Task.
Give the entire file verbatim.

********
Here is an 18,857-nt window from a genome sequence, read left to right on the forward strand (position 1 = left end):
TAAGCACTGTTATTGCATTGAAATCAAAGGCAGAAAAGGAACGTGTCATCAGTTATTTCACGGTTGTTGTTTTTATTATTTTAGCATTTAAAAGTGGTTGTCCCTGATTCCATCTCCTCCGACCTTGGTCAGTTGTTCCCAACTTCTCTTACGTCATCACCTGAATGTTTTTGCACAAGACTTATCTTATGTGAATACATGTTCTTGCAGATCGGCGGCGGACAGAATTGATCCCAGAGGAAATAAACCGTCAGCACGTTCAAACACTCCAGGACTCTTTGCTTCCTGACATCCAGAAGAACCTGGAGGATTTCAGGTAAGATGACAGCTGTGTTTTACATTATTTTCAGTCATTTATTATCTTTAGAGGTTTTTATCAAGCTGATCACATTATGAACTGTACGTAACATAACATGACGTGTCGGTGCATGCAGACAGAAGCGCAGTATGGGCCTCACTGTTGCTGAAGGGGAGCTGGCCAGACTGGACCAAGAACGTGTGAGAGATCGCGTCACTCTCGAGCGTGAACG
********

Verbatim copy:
Here is an 18,857-nt window from a genome sequence, read left to right on the forward strand (position 1 = left end):
TAAGCACTGTTATTGCATTGAAATCAAAGGCAGAAAAGGAACGTGTCATCAGTTATTTCACGGTTGTTGTTTTTATTATTTTAGCATTTAAAAGTGGTTGTCCCTGATTCCATCTCCTCCGACCTTGGTCAGTTGTTCCCAACTTCTCTTACGTCATCACCTGAATGTTTTTGCACAAGACTTATCTTATGTGAATACATGTTCTTGCAGATCGGCGGCGGACAGAATTGATCCCAGAGGAAATAAACCGTCAGCACGTTCAAACACTCCAGGACTCTTTGCTTCCTGACATCCAGAAGAACCTGGAGGATTTCAGGTAAGATGACAGCTGTGTTTTACATTATTTTCAGTCATTTATTATCTTTAGAGGTTTTTATCAAGCTGATCACATTATGAACTGTACGTAACATAACATGACGTGTCGGTGCATGCAGACAGAAGCGCAGTATGGGCCTCACTGTTGCTGAAGGGGAGCTGGCCAGACTGGACCAAGAACGTGTGAGAGATCGCGTCACTCTCGAGCGTGAACG